The Chair and the Desk, 2/11/16

From the chair:

“Do not be deceived: God is not mocked, for whatever one sows, that will he also reap. For the one who sows to his own flesh will from the flesh reap corruption, but the one who sows to the Spirit will from the Spirit reap eternal life. And let us not grow weary of doing good, for in due season we will reap, if we do not give up.” 

-Galatians 6:7-9

We have sown corruption, and we’re living on the fruits of our labor. Every once in a while, we realize that we’re trapped in systemic sin that we’ve participated in and now can’t quite free ourselves from. The things we buy and eat are made by practices we wish weren’t the case. Our money is invested in companies we can’t endorse. We live in a world where security is purchased by killing and killing ability. We’re each links in chains of sin that repeat themselves from generation to generation. We’ve sown corruption, and we’re reaping it.

Yet, we aren’t quite stuck. It’s not that we can sow the good in us–we’re actually quite hopeless on our own–but we can sow the seed we threw away, because Jesus has offered us the Spirit we rejected, his own Spirit, to start anew. God’s answer to structures of sin is a structure of righteousness: His Church, people filled and empowered and organized and animated by His Spirit. Though the system is too big for you or me or even you and me to change, it is not too big for God. Just when being part of this world would lead us to despair, being made a part of Christ’s body leads us to hope.

Let us not grow weary of doing good, for–this is the unspeakable gift–we will reap was God has sown, Jesus Christ, the Lord.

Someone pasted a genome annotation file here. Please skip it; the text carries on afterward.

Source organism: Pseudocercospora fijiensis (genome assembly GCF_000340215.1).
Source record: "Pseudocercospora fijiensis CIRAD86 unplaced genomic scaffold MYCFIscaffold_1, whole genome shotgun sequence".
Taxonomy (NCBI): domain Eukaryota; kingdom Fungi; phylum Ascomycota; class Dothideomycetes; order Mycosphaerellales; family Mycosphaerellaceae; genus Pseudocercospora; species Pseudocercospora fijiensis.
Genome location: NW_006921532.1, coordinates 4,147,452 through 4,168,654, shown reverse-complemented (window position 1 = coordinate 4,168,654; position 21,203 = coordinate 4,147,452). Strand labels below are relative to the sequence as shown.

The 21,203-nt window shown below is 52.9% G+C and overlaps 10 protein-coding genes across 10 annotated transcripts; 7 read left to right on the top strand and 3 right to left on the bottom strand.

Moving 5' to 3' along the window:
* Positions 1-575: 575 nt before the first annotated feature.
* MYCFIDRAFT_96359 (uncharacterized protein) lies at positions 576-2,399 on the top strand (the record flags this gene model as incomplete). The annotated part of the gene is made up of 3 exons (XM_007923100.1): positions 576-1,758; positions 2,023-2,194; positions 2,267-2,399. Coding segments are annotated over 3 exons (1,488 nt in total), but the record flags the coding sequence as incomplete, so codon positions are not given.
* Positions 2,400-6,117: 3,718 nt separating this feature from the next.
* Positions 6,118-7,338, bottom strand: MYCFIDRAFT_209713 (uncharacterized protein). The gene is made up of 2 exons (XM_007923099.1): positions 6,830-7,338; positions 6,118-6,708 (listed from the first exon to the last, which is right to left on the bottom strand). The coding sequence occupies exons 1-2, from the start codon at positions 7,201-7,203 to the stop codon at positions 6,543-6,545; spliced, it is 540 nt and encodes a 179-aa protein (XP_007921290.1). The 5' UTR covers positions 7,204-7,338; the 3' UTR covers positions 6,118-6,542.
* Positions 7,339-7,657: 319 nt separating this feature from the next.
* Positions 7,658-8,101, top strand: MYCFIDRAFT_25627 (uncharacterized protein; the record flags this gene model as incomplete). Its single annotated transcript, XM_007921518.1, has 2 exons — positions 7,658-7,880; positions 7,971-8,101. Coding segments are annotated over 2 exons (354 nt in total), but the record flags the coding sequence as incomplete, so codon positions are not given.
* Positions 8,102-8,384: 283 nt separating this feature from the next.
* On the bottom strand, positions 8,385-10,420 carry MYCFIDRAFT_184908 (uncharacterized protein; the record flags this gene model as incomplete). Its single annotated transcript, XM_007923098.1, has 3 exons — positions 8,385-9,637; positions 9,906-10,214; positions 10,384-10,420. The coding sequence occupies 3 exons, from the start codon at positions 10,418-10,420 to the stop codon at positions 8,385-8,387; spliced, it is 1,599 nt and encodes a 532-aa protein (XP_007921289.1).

From the desk:

“the grandeur of reason is proportioned to its humility; proportioned, I would say, to the efforts which it multiplies to forget itself when the truth addresses it.”

-Rene Delsarte, “The Attributes of Reason” in The Delsarte System (1884 ed.), p.18


 

“The chair” is the one Annie aptly chose for the corner of our living room, and it’s where I am committed to daily hearing from God’s Word–the Word I above all else hope to speak to others. “The desk” is the one by my coffee grounds and spare charger (if I get to the library early enough); it’s where I have the privilege of reading and thinking all day, where I intend to learn for others’ sake.

 

 

The Chair and the Desk, 2/10/16

From the chair:

You, however, are not in the flesh but in the Spirit, if in fact the Spirit of God dwells in you. Anyone who does not have the Spirit of Christ does not belong to him. 10 But if Christ is in you, although the body is dead because of sin, the Spirit is life because of righteousness. 11 If the Spirit of him who raised Jesus from the dead dwells in you, he who raised Christ Jesus from the dead will also give life to your mortal bodies through his Spirit who dwells in you.”

-Romans 8:9-11

It’s easy for me to see myself in Paul description of sin from Romans 7: “For I do not do the good I want, but the evil I do not want is what I keep on doing…I delight in the law of God, in my inner being, but I see in my members anothe rlaw waging war against he law of my mind and making me captive to the law of sin that dwells in my members.”

Thankfully, Romans 8 follows with profound hope. The power to fight back sin is in us, though it is not us. The Spirit who has power over death (he raised Jesus!) has equal power over sin, and we are not only “in the Spirit,” the Spirit “dwells in” us. That Spirit can give life to our sin- and death-ridden bodies. That Spirit is not us, but is in us. Thanks be to God through Jesus Christ our Lord!


From the desk:

“Good mission statements have negative power.”

-Pastor Matt Ristuccia

I didn’t make it to the desk today, but I did get to attend a mentoring group with our pastor, and one of the most memorable lessons from today was the good mission statements have “negative power.” That means that they can help us know what to say “no” to. I like the idea…now I just have to think about what it means for my life.


“The chair” is the one Annie aptly chose for the corner of our living room, and it’s where I am committed to daily hearing from God’s Word–the Word I above all else hope to speak to others. “The desk” is the one by my coffee grounds and spare charger (if I get to the library early enough); it’s where I have the privilege of reading and thinking all day, where I intend to learn for others’ sake. 

 

 

The Chair and the Desk, 2/9/16

From the chair:

“…to set the mind on the Spirit is life and peace.”

-Romans 8:6